BRUSSELS/VIENNA (Reuters) - Big powers may ask Iran for stricter limits on its nuclear work if it wants an easing of harsh sanctions - a long-shot approach aimed at yielding a negotiated solution that has eluded them for more than a decade.
A solution to the standoff is increasingly urgent. The longer the impasse goes on, the closer Iran could get to the technological threshold of a capability to build an atom bomb, raising the odds of Israeli strikes against its installations.
Western diplomats say the possibility of revising their negotiating tactic is under discussion as they prepare for possible talks with Iran after the November 6 presidential election in the United States, following three inconclusive rounds this year.
One option could be for each side to put more on the table - both in terms of demands and possible rewards - than in previous meetings in a bid to break the stalemate despite deep skepticism about the chances of a breakthrough any time soon.
Years of diplomacy and sanctions have failed to resolve a dispute between the West and Iran over its nuclear program, raising fears of Israeli military action against its arch foe and a new Middle East war damaging to a fragile world economy.
"The next meeting would have to be well prepared," said one Western diplomat. "There could be interesting new developments, like more demands and more concessions."
Israel, believed to be the Middle East's only nuclear power and convinced a nuclear Tehran would pose a mortal threat, says Iran could arrive at the point of being able to "weaponise" enriched uranium next spring or summer.
Iran denies accusations it is seeking nuclear weapons and has so far refused to meet demands that it scales back its atomic activity, insisting on immediate sanctions relief.
Western powers have rejected that and, instead, offered limited incentives focused on technology cooperation. They have also ramped up punitive measures to draw Iran, one of the world's biggest oil producers, into meaningful talks.
Another Western diplomat cautioned that a new strategy for diplomacy had yet to be finalized by Iran's six interlocutors: the United States, China, Russia, Britain, France and Germany.
But he said a new meeting with Iran soon after the U.S. vote could not be ruled out, and preparations were under way.
"It is possible there may indeed be some meeting in November to discuss an offer ... and that we ask more of the Iranians, in which case we could offer more," this diplomat said.
In a possible sign diplomacy could gather speed after the U.S. election, the New York Times has reported Washington and Iran have agreed in principle to hold one-on-one negotiations, although the White House denied that any talks had been set.
In the earlier meetings this year, the powers called on Iran to stop producing higher-grade enriched uranium, shut down its Fordow underground facility and ship out its stockpile.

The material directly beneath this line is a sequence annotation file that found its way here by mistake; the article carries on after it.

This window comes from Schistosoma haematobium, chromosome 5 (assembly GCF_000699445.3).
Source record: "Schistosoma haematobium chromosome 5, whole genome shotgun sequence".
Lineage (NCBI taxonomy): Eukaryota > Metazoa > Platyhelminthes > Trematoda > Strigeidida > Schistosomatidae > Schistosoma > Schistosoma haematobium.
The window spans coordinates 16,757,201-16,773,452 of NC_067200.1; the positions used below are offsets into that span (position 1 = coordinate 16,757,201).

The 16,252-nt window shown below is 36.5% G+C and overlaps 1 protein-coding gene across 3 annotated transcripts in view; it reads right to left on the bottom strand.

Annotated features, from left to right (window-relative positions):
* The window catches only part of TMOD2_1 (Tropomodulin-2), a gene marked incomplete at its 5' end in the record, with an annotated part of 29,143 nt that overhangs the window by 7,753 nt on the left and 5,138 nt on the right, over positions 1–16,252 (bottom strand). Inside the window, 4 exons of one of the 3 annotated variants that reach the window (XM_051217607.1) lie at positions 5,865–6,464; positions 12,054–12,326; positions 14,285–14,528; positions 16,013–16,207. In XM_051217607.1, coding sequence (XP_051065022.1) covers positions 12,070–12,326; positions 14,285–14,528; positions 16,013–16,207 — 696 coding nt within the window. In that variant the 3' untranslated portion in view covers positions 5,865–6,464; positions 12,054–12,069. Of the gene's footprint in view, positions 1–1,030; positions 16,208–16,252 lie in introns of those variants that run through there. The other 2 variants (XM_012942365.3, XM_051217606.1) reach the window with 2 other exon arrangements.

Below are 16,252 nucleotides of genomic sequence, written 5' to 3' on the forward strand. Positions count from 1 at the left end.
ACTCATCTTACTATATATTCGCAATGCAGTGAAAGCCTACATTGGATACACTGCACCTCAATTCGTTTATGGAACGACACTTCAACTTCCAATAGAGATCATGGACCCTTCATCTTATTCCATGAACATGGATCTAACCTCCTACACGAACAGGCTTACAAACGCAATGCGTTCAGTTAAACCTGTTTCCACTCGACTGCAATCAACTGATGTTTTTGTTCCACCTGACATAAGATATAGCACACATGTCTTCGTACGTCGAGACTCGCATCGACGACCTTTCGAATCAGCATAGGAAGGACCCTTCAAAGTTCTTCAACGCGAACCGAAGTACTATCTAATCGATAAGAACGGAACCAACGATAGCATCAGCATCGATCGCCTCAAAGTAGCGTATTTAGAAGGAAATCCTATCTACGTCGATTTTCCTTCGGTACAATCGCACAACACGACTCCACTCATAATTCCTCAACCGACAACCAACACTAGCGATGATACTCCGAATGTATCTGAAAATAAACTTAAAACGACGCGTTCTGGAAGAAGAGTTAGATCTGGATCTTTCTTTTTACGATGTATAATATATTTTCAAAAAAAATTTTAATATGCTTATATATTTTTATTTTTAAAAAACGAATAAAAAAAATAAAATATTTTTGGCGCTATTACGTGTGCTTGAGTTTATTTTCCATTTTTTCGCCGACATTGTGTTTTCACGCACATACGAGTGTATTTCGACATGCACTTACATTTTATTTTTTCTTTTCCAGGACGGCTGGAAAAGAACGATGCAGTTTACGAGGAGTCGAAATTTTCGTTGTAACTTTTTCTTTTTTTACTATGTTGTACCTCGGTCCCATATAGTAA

Iran rejected the proposal, described by Western officials as an initial step to build confidence, and demanded recognition of its "right" to refine uranium, activity which can have both civilian and military purposes, as well as lifting of sanctions.
But for Iran to secure any relaxation of the pressure, it would have to take substantial additional action beyond the so-called "stop, shut and ship" demand, another Western official said. "For a lifting of sanctions they would have to do much more than just these three steps," the official said.
A more-more strategy would make sense as the West would want to see strict limits to Iran's entire enrichment program, said nuclear expert Mark Fitzpatrick of the International Institute for Strategic Studies (IISS) think-tank.
Any new proposal would also have to take into account Iran's growing holdings of refined uranium as well as its expanding enrichment capacity, according to Fitzpatrick.
In return for making concessions, Iran "will need some sanctions relief beyond the meager measures that were offered in the earlier rounds of talks," he added.
But Ali Vaez of the International Crisis Group said a "gulf of expectations" between negotiators and the irreversible nature of many sanctions made a "more-for-more" strategy implausible.
"Managing to seal a 'big-for-big' deal in the total absence of trust would be equivalent to reversing the law of gravity."
Iran has enough low-enriched uranium for several atomic bombs if it were refined to a high degree, but may still be a few years away from being able to assemble a missile if it decided to go down that path, analysts say.
Experts say it has become increasingly unrealistic to expect Iran to suspend all its enrichment, even if this demand is enshrined in a series of U.N. Security Council resolutions, and the aim should be to restrain the activity as much as possible.
Daryl Kimball of the Washington-based Arms Control Association said high-level U.S.-Iranian talks could help to reach a deal and reduce the risk of a nuclear-armed Iran.
Negotiators should seek to limit Iran's enrichment, cap its stockpiles and give U.N. inspectors more access to ensure it does not engage in weapons-related nuclear activity. In return, there would be a "phased rollback of sanctions," he said.
Additional reporting by Arshad Mohammed in Washington; Editing by Mark Heinrich